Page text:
Recent life-course scholarship has argued that desistance from (rather than persistence in) crime is a marker of adulthood. In this article, I argue that a commitment to desistance is only one of many elements of the participants’ sense of adult masculinity, which is best understood by drawing on theoretical literature on “hybrid masculinities.” By linking life-course criminological literature with recent theoretical advancements in the sociology of gender, I connect two important, but as yet independent, strands of research.
Using the grounded theory approach to qualitative research, I performed inductive analyses of 24 in-depth interviews with adult men incarcerated at a state-run facility in the Northeastern USA.
I argue that the participants construct hybrid masculinities that combine conventionally masculine traits (such as being a provider and protector) with conventionally feminine traits (such as loyalty, humility, and emotional expressiveness). These hybrid masculinities manifest through the participants’ reliance on intangible markers of adulthood, and they emerge gradually over the men’s life course. I further argue that the disruptions that incarceration poses to the men’s life course impede their ability to realize their hybrid masculinities fully.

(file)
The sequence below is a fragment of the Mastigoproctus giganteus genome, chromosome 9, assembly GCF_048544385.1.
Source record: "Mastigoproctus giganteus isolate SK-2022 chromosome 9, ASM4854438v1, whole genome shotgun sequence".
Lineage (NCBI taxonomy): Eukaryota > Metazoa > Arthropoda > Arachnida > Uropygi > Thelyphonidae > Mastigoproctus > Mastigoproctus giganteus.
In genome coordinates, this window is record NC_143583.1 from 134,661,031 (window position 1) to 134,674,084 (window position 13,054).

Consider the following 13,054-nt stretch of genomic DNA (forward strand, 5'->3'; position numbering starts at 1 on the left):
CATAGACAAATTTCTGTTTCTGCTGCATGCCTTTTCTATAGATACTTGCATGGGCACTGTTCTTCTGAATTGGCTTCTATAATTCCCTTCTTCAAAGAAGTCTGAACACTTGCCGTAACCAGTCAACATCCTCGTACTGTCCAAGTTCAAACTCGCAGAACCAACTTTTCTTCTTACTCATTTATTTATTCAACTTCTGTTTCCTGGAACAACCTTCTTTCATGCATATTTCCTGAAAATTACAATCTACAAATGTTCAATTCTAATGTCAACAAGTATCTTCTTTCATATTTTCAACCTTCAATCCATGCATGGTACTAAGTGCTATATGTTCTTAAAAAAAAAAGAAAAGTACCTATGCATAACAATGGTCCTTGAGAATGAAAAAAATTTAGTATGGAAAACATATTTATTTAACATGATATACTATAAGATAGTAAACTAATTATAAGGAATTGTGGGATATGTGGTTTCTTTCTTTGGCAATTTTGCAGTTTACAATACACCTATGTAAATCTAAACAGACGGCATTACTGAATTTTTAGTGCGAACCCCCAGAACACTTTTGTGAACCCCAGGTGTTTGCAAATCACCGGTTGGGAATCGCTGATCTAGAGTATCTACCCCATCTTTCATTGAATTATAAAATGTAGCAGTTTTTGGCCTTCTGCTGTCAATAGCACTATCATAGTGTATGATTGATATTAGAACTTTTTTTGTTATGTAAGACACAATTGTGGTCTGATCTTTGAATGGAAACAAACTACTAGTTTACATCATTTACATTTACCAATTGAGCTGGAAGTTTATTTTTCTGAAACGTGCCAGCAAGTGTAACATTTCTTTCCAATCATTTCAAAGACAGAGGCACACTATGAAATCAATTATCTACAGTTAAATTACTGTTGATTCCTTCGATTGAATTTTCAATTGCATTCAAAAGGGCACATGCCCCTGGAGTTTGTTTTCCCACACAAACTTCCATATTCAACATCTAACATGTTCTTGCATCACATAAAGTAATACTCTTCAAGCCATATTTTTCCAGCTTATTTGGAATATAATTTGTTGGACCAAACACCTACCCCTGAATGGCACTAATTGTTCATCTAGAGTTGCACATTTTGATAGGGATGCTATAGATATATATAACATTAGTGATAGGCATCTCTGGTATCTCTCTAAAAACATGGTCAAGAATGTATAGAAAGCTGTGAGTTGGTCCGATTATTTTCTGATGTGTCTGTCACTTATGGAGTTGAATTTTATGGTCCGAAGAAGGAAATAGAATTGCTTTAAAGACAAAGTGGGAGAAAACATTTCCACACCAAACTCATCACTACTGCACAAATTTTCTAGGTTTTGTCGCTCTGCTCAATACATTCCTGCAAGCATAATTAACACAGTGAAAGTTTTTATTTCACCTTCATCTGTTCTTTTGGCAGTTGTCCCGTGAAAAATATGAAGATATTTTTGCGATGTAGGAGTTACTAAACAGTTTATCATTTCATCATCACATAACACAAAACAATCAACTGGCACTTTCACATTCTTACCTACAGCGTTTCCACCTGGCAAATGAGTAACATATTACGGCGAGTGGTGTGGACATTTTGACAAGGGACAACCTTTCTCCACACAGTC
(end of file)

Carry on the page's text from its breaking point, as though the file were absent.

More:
The current research contributes to the burgeoning literature that attempts to correct the oversimplified portrayal of incarcerated men as singularly hypermasculine, and it also highlights how incarceration disrupts men’s life course, making it difficult for them to be the “hybrid” men that they wish to be.